11th August 1940 601 Squadron Hurricane I R4092 F/O. Demetriadi
Date: 11th August 1940 (Sunday)
Unit: No. 601 Squadron (The Millionaires' Squadron (1). 11 Group
Type: Hurricane I
Base: RAF Tangmere, Sussex
Location: English Channel
Pilot: F/O. Richard Stephen Demetriadi 90145 RAF (A) Age 21. Killed
REASON FOR LOSS:
Weather conditions: Fair in morning, cloudy for most of the day
At about 10:30 hrs, a large formation comprising fifty-four Ju 88s from I and III/KG 54 and twenty Heinkel He 111s of KG 27, escorted by sixty-one Bf 110s from I and II/ZG 2 and about thirty Bf 109s of III/JG 2, approached the Royal Navy base at Portland and Weymouth. Hurricanes from 601 squadron were scrambled to intercept As well as others).
In the ensuing combat, eighteen German aircraft were destroyed for the loss of seventeen British fighters. Two oil storage tanks at Portland were bombed and set on fire. Several ships were also damaged.
601 squadron were particularly hard hit losing 4 pilots. The others:
P/O. William Gordon Dickie 80541 RAFVR Age 24. Missing - believed killed flying Hurricane I L2057.
F/O. James Gillan 37675 RAF Age 26. Missing - believed killed flying Hurricane I P3783.
P/O. Julian Langley Smithers 90540 RAFVR Age 24. killed flying Hurricane I P3885.
F/O. Richard Stephen Demetriadi was shot down off Portland, his body later washed up in France.
(1) Formed at RAF Northolt on 14th October 1925 when a group of wealthy aristocratic young men, all of whom were amateur aviators, decided to form themselves into a Reserve Squadron of the RAF after a meeting in White's Club, London. The original officers were picked by the first commanding officer, Lord Edward Grosvenor, youngest son of Hugh Grosvenor, 1st Duke of Westminster. Grosvenor tested potential recruits by plying them with alcohol to see if they would behave inappropriately. Grosvenor wanted officers "of sufficient presence not to be overawed by him and of sufficient means not to be excluded from his favourite pastimes, eating, drinking and Whites".
The Squadron was initially known as "the millionaires squadron", a name tag gained because of a reputation for filling their ranks with the very 'well-heeled'. Most of these affluent young pilots had little regard for the rigid discipline of the regular service; they lined their uniform tunics with bright red silk and wore blue ties rather than the regulation black. They played polo on brand-new Brough Superior motor cycles, drove fast sports cars (the squadron car park was said to resemble a Concours d'Elegance) and most of the pilots owned their own private aircraft. (courtesy Tom Moulson, squadron historian)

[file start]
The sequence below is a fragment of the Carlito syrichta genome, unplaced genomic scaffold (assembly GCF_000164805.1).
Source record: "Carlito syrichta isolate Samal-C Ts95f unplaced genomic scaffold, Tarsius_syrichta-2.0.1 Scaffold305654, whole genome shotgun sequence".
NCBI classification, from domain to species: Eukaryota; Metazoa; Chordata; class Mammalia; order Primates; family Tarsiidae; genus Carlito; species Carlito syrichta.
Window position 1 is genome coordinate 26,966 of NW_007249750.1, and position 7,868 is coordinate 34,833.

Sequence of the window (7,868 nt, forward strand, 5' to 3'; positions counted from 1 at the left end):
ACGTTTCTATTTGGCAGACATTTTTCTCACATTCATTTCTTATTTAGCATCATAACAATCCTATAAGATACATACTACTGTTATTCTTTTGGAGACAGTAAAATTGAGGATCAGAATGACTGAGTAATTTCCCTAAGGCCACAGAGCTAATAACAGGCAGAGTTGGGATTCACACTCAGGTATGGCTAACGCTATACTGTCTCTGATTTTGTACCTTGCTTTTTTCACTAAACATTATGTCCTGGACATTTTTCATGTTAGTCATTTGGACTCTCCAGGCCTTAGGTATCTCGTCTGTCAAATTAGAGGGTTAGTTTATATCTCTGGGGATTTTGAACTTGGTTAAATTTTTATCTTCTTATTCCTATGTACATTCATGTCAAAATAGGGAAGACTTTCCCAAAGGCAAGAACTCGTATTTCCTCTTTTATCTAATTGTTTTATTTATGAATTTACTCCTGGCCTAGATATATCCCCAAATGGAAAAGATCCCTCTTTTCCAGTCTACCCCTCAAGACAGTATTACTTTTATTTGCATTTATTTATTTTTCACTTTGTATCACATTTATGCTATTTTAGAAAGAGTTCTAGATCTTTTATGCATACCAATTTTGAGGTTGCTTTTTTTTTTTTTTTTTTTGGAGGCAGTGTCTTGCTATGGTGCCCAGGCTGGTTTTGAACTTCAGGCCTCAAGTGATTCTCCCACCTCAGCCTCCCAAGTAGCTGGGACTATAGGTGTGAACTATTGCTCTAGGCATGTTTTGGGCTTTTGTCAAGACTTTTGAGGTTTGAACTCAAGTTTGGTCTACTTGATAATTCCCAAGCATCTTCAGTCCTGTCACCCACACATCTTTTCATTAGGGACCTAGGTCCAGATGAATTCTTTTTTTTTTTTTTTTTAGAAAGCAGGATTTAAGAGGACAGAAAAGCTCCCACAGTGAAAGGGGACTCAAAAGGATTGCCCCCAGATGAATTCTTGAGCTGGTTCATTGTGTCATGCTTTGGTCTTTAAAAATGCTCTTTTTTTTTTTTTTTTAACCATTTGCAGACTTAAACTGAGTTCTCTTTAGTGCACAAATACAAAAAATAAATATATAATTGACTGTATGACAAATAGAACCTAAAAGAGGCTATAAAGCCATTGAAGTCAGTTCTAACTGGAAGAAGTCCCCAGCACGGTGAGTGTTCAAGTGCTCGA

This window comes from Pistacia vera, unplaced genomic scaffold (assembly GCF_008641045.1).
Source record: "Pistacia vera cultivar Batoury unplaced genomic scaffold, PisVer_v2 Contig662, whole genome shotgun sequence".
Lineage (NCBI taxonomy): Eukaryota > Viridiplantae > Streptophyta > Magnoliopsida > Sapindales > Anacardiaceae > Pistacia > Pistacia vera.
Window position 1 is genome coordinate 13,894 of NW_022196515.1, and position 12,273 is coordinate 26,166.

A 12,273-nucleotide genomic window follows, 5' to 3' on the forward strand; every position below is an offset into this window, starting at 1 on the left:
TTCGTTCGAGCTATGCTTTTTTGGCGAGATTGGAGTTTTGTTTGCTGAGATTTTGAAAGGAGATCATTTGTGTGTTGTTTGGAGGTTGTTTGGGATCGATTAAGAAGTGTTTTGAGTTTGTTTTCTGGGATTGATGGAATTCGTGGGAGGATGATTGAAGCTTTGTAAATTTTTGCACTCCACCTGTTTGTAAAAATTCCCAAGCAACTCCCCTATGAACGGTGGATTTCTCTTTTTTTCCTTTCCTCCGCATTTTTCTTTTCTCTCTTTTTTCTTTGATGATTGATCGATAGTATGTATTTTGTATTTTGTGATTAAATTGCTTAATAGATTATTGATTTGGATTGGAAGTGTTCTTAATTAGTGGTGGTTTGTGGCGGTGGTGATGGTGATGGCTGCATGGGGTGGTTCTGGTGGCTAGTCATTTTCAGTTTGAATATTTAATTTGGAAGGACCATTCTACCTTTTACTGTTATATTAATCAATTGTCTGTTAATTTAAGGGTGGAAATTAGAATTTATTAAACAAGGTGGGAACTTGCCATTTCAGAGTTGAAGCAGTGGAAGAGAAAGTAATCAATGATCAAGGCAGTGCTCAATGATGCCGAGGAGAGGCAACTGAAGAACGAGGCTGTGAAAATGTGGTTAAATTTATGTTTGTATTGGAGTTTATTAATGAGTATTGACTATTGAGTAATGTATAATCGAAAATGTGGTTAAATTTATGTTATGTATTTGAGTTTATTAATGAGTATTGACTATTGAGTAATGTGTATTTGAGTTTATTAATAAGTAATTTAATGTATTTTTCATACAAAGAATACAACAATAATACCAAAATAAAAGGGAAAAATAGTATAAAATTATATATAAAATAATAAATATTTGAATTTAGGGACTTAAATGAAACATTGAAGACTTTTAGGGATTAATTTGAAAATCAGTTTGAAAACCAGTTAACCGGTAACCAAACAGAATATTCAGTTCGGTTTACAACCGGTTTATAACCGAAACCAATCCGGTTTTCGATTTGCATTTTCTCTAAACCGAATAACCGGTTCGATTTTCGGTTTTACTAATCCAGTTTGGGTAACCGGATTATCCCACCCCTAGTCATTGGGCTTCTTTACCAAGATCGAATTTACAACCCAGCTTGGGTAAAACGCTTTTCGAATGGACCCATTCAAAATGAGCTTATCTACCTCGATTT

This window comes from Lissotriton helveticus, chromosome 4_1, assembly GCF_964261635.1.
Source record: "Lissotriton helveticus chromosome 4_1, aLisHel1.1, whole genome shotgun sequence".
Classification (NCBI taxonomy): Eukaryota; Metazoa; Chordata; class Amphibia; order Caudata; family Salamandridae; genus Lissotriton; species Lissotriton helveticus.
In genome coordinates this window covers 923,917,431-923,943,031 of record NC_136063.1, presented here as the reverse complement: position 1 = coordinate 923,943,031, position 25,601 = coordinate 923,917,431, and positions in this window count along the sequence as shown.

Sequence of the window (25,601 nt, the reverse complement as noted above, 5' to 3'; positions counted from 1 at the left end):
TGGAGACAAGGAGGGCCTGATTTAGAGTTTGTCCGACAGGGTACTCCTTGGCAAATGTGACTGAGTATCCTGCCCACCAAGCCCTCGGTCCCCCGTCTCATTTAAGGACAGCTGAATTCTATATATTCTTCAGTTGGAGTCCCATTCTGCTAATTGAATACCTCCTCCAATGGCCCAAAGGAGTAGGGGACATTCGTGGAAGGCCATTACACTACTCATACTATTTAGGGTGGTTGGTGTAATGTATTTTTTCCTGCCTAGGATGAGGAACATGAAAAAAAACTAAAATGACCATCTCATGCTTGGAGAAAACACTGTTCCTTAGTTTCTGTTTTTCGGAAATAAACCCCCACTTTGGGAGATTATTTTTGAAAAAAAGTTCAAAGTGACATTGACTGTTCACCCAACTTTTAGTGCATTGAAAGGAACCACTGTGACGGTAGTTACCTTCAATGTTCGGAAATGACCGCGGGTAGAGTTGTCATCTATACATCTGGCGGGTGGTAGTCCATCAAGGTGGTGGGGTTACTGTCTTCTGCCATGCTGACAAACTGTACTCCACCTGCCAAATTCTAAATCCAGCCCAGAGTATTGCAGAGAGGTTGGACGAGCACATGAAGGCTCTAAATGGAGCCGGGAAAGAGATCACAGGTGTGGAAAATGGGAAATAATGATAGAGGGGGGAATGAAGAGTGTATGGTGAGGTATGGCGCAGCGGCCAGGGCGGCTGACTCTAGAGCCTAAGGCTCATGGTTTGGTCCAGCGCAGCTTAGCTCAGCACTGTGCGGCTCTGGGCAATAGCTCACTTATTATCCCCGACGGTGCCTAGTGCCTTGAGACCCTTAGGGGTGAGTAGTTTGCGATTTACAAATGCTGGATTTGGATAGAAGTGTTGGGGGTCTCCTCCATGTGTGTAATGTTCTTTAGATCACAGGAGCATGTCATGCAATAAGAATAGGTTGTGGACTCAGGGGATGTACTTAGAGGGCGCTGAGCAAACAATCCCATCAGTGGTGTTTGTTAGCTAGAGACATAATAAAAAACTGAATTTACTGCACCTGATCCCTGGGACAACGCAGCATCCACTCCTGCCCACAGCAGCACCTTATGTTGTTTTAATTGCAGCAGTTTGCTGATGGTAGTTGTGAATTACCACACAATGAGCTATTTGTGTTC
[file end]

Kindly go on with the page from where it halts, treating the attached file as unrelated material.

Burial and personal details:
F/O. Richard Stephen Demetriadi. Cayeux-Sur-Mer Communal Cemetery. Plot 1. Grave 7. Also remembered at St. Martin Churchyard, Westmenston, Sussex. Born 16th August 1918. in Chelsea. Son of Sir Stephen Demetriadi, K.B.E., and of Lady Gulielma Norah Mabel Demetriadi (née Bates), of Westmeston, Sussex. Attached to the King's Estate at Sandringham. Ditchling Beacon owned by Sir Stephen Demetriadi, is the highest spot on The South Downs and a significant part of it was donated to the National Trust as a permanent memorial to his son. Grave inscription: 'Never In The Field Of Human Conflict Was So Much Owed By So Many To So Few'.
P/O. William Gordon Dickie. Runnymede Memorial, panel 8. Son of William Bruce Dickie (died 25th March 1951 in Dundee) and Euphemia Dickie, of Dundee. Scotland.
F/O. James Gillan. Runnymede Memorial, Panel 5. Born on the 24th January 1914. Son of William Murphy (died 20th September 1925, age 43) and Mary Taylor Gillan (née Scorgie, later Scullion - died 28th December 1957. aged 75), of Aberdeen. Scotland.
P/O. Julian Langley Smithers. Sainte Marie Cemetery. Divn. 67 Row R. Grave 5. Son of Langley and Mabel Lily Smithers, of South Kensington, London. His brother Alfred John Langley Smithers also died on service. Grave inscription: 'The Battle Of Britain" "And How Can Man Die Better Than Facing Fearful Odds'.
Researched and dedicated to the relatives of these B of B pilots with thanks to weather online, sources shown below.